Coach holidays to Venice
Time Zone: GMT+1/UTC
Tipping: Service charges are generally added to the bill automatically, however it is standard to simply round up the bill by a few euros to make a round amount. If you have received excellent service a larger tip would of course be appreciated!
An introduction to Venice
Venice is definitely one of the most popular places to visit when on coach holidays to Italy and tends to be a favourite with couples for its air of romance – let's face it, there's very few of us who cannot think of Venice without the image of a couple in love taking a romantic ride by gondola appearing in your mind – can you?
Located on the northeast coast of Italy, Venice is protected by Adriatic Sea and this means that the area is prone to varied weather systems. The temperature here is normally fairly moderate, however it has been known to rain all year round. If you plan to take a coach holiday to Venice during the summer, be prepared for it to feel quite humid however, the winters are known to be rather wet and foggy. Due to its many waterways and temperamental weather, Venice has been known to flood approximately 60 days a year between October and January. The spring and autumn months are recommended as being the best time to visit Venice, however you can never be sure what the weather will have in store for you so pack accordingly.
People who visit Venice tend to travel by water, however the narrow winding streets are traffic-free and are perfect should you wish to venture out on foot. The Grand Canal is the area most people visualise in their minds when thinking of Venice and this acts like a Main Street, cutting through the heart of the city. No holiday to Venice would be complete without taking a ride on a gondola but it can work out to be quite costly and in some cases it could be cheaper for you to travel via the Vaporetto, especially if you wish to visit the over-crowded Grand Canal. A standard gondola ride will last for 40 minutes but if you negotiate a lower fare, the journey is likely to be cut short. Do note that fares for travelling by gondola at night tend to be a lot higher. You are advised to visit the less touristy areas of Venice where you can experience a different view of the city.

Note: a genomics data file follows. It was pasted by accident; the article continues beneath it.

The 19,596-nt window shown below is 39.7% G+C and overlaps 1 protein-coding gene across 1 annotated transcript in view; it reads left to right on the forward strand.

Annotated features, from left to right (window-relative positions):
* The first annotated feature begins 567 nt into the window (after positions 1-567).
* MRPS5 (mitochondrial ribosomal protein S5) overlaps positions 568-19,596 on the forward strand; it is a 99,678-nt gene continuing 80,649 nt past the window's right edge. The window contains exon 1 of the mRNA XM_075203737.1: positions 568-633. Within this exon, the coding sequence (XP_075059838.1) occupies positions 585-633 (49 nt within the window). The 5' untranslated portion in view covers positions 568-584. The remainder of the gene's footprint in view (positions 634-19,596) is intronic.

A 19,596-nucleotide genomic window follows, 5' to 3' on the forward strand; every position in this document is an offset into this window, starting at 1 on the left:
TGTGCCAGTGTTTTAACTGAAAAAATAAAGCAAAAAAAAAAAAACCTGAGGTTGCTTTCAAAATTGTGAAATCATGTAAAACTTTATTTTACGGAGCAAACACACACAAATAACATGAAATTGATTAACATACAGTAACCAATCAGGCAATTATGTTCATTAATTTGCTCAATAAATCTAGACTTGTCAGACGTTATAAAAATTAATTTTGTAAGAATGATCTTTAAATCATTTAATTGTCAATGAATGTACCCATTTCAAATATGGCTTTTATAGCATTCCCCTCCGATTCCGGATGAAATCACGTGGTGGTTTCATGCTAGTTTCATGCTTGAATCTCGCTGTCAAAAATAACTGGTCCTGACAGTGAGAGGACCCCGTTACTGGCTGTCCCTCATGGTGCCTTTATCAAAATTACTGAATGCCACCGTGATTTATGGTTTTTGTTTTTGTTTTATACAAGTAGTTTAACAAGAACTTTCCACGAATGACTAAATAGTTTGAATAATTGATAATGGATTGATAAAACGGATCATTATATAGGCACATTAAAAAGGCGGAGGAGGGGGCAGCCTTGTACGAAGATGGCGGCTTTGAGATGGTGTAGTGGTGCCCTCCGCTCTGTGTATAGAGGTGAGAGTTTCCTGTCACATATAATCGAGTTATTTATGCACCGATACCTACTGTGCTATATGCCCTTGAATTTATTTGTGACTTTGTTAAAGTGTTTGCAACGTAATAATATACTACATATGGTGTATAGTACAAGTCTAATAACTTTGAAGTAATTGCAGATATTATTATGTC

There's much more besides to see and do in addition to the classic gondola ride when on city breaks to Venice with timing being key so you can visit all the sights you wish to. Do not leave Venice without visiting Saint Mark's Square where you can enjoy a latte whilst people watching in one of the many chic cafes, however to be seated outside will be costly because the views are amazing and the café staff make sure you pay for the privilege. Whilst spending time in Saint Mark's Square, a visit to Doges Palace and St Mark's Basilica would be worthwhile especially if you have a passion for architecture. Take a stroll across the 'Bridge of Sighs', the Rialto Bridge which is over 400 years old where you can also purchase local delicacies at the Rialto Food Market. Perhaps take a day trip to one of the Top Islands found in Venice where you can marvel at the art of glass-making in Murano or admire the many colourful houses to be found in Burano which is also an island famous for its lace – perfect locations for souvenirs to take home to loved ones!
Escorted tour package to Venice includes: return coach or air travel, accommodation in a quality hotel, meals and excursions. Those breaks to Venice that are by coach will include overnight stops on both outward and return journeys.
Things to do
Venice, beautiful Venice. Even if you're not actually doing something, you can still enjoy yourself just being in this amazingly unique city. Here are some of our top things to do:
Venice is easily to navigate on foot. Explore the streets or pick up a gelato (ice cream) and sit at the foot of Rialto Bridge and watch the world go by on the Grand Canal.